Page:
Construction and Operation

The inductively coupled tuner is essentially a combination of passive circuits and produces no power of its own. Therefore, the shielding practices normally used for power producing equipment are to a large measure optional with antenna tuners. Perfectly operational tuners may be laid out on breadboards or placed within attractive wooden or clear acrylic cabinets. Perhaps the only operational caution with unshielded layouts is to insulate control shafts in order to prevent shock haxards and hand-capacitance effects. Safety to shack visitors (or to the operator) is a strong reason for enclosing the tuner.

If a metal case is used, it should be large enough to permit all components to be well spaced from metallic surfaces. This precaution reduces the introduction of stray capacitance, which can reduce the flexibility of the variable controls, especially at higher frequencies. With metal cabinets, long, sturdy ceramic stand-off insulating posts must be used for components that require isolation from ground.

Component layout should follow good RF practice, with attention to maintaining secondary circuit balance. Hence, leads to and from comparable points on either side of the center of the secondary should be as short as possible and of roughly equal length and proximity to adjacent components. Leads in the secondary should use wire of the same size as the coil winding. It is possible to space switch wafers to achieve this physical balance, and the rest is largely a matter of component placement.

The primary side should use short heavy leads. If the coil primary assembly is at some distance from the coax fitting, a length of coaxial cable may be used to connect the two.

A common ground of the smallest spread provides the least potential for excessive current circulating in this path. Even when metal cases are used and form the ground buss, care should be taken to use contact points in closest proximity to each other, commensurate with the use of short leads.

Input and output measurement circuits, if internal to the tuner, should be isolated from the fields surrounding the main components of the tuner. The DC and meter portions of the measuring circuits are best isolated by placing them in grounded metal boxes as far as possible from the main coil and capacitors.

The input side of the coupler is normally an unbalanced circuit. It requires a common ground. Ideally, this ground should be common with the other station equipment ground as well as the station earth ground.

The balanced secondary of the tuner presents the user with some options. Ordinarily, the center of the coil is left ungrounded (or "floating"), largely due to difficulties presented by the centering of the link over the center of the secondary inductor. The center of the split-stator tuning capacitor and the junction of capacitor-divider differential units are often grounded as a matter of construction convenience when using metal cases or chassis. This connection is, however, optional. (However, it is good practice to connect the junction of the differential capacitors to the common rotor of the main tuning capacitor.)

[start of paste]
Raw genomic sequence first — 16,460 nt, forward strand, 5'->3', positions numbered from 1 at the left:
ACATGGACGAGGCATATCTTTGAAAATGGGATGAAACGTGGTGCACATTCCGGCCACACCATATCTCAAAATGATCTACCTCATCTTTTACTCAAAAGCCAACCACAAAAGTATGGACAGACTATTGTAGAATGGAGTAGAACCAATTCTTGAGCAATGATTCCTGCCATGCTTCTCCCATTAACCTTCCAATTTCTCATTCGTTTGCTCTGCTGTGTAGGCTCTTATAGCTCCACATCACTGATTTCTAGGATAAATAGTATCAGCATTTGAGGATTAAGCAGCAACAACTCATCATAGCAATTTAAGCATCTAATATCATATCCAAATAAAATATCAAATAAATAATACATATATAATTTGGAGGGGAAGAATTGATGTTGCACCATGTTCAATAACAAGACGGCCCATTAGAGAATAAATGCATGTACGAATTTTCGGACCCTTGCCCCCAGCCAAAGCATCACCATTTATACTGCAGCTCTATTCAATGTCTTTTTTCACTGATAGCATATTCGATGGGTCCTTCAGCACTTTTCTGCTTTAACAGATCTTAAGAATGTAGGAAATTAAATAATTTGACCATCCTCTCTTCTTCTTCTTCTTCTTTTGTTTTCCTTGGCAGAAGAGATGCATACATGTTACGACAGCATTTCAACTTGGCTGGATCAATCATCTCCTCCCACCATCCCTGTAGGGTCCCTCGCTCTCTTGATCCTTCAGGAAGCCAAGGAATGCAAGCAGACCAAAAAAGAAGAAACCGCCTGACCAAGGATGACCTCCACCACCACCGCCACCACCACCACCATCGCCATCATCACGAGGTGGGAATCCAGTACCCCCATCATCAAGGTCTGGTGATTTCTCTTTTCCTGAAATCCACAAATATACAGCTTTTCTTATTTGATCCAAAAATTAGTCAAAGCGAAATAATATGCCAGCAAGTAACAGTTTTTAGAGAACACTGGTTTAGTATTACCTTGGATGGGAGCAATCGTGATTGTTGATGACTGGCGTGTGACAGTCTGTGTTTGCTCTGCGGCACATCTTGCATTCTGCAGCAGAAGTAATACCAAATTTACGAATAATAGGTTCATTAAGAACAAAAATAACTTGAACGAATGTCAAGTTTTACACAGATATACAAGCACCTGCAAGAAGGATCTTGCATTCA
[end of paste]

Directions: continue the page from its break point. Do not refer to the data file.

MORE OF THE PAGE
Grounding the center of the of the secondary circuit provides a common reference for the two sides of the feedline and the secondary circuit. However, it also provides a point of direct coupling for out-of-band signals. Such coupling is significantly reduced if all secondary components are left floating. Home constructors may wish to experiment to determine the better system for their individual situations. A floating secondary may be especially useful with 160- meter tuners, where strong AM broadcast band stations require all the filtering possible.

Tuning up the coupler is a matter of finding the correct control settings for maximum output and a 1:1 SWR at the input. Initial tuning is largely trial and error in the absence of definitive knowledge of the load resistance and reactance. For a tuner using a tapped secondary inductor, a trial balanced pair of taps is the starting point (at low power, of course). The secondary capacitor is resonated, as indicated by a dip in the SWR metering circuit that is in the primary line either inside or outside the tuner. The series capacitor is then adjust to the lowest SWR, followed by a series of alternate tweakings" of the primary and secondary capacitors. If the initial taps do not result in a 1:1 SWR, the next adjacent set should be tried--and so on until the match is obtained.

The goal is to use the set of taps closest to the outer limits of the secondary inductor that permit a perfect match. These taps represent the lowest working Q for the circuit and thus provide the largest bandwidth for satisfactory operation without further control adjustment. Ordinarily, they also provide maximum power output. However, as noted along the way, it is possible--although unusual--to find a perfect match while most of the current is circulating within the components rather than going to the line.